- The Washington Times - Sunday, August 25, 2019

President Trump on Monday slammed an Axios report claiming he has suggested detonating nuclear bombs in the eyes of hurricanes to stop the storms from reaching the U.S.

“The story by Axios that President Trump wanted to blow up large hurricanes with nuclear weapons prior to reaching shore is ridiculous,” Mr. Trump tweeted from the Group of Seven summit in France. “I never said this. Just more FAKE NEWS!”

According to a report Sunday evening, Mr. Trump has raised the idea at least twice to disrupt the damaging storms while they’re in the middle of the ocean.

“I got it. I got it. Why don’t we nuke them?” the web-based news organization quotes Mr. Trump as saying, citing a source who was present during the remarks.

“They start forming off the coast of Africa, as they’re moving across the Atlantic, we drop a bomb inside the eye of the hurricane and it disrupts it. Why can’t we do that?” the source paraphrased Mr. Trump as elaborating, Axios reported.



The briefer to whom Mr. Trump made the suggestion “was knocked back on his heels,” Axios quoted the source in the room as saying. “You could hear a gnat fart in that meeting. People were astonished. After the meeting ended, we thought, ‘What the f–? What do we do with this?’”

Asked how the briefer specifically replied to Mr. Trump’s query, the source in the room told Axios it was with words to the effect of, “Sir, we’ll look into that.”

This was not the first time Mr. Trump has suggested in private meetings that he thinks hurricanes can be fought off with nuclear weapons, Axios reported.

Axios cited a 2017 National Security Council memo saying that Mr. Trump asked whether the administration should bomb hurricanes to stop them from hitting the U.S., although Axios added that the memo doesn’t specify the word “nuclear.”

The White House declined to give an official response to Axios on “private discussions that the president may or may not have had with his national security team.”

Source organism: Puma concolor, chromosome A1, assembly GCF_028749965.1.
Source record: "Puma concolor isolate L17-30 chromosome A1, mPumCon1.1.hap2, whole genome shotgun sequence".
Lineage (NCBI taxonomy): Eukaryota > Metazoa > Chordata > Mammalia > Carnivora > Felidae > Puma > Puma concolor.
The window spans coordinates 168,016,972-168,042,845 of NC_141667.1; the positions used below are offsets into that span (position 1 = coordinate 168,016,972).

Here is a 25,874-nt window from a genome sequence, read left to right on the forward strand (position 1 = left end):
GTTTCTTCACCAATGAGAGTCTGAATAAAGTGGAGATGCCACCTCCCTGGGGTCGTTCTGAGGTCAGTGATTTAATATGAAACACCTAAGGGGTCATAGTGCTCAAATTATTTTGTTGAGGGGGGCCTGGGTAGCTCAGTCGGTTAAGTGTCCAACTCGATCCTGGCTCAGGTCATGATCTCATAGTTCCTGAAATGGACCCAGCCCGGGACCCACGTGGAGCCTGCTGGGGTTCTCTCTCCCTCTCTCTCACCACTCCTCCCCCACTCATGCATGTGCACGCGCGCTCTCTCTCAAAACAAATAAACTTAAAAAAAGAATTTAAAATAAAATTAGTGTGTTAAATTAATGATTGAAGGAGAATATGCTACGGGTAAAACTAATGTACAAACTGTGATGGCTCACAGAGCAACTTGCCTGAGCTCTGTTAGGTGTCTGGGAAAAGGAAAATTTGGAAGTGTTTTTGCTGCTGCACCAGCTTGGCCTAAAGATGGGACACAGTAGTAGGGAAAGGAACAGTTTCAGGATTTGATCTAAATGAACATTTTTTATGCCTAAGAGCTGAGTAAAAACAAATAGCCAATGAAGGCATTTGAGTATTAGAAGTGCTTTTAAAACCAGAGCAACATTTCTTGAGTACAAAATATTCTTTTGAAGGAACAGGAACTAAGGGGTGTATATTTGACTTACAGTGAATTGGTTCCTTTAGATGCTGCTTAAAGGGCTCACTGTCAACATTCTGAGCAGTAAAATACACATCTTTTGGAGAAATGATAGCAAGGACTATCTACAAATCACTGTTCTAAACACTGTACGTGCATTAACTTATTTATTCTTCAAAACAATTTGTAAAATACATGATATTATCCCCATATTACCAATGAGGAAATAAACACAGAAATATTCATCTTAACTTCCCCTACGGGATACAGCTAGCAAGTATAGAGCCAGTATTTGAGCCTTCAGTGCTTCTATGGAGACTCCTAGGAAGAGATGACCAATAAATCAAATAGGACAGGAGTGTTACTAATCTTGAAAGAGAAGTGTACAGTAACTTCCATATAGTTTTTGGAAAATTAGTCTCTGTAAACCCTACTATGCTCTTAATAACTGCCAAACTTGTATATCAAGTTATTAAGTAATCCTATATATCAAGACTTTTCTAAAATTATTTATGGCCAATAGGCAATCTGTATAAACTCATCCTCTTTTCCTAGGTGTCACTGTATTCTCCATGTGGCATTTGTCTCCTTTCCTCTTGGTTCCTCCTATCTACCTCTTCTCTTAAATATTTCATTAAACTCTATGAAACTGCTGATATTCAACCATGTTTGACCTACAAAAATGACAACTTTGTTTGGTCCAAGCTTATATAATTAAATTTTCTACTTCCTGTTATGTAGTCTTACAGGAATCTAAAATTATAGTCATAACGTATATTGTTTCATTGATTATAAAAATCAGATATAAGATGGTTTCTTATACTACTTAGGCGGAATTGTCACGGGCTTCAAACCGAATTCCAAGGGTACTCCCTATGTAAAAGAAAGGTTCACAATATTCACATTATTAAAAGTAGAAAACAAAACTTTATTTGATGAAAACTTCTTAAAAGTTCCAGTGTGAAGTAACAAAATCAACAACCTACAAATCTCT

But a senior administration official who had been briefed on the suggestion said the president was merely pushing aides to think outside the box.

“What people near the president do is they say ‘I love a president who asks questions like that, who’s willing to ask tough questions.’ … It takes strong people to respond to him in the right way when stuff like this comes up. For me, alarm bells weren’t going off when I heard about it, but I did think somebody is going to use this to feed into ‘the president is crazy’ narrative,” the official told Axios.

According to Axios, scientific talk about disrupting the eye of a hurricane with nuclear blasts dates back to the Eisenhower era. The National Oceanic and Atmospheric Administration now labels the idea as a popular myth and says the science just doesn’t add up — nuclear weapons are too small, not to mention dangerous in terms of radiation and fallout even if used at sea.

One of the Democrats seeking the 2020 presidential nomination could hardly believe it, commenting with three words while tweeting the link to the Axios article.

“Dude’s gotta go,” tweeted Sen. Kamala D. Harris of California.

• Dave Boyer contributed to this report.

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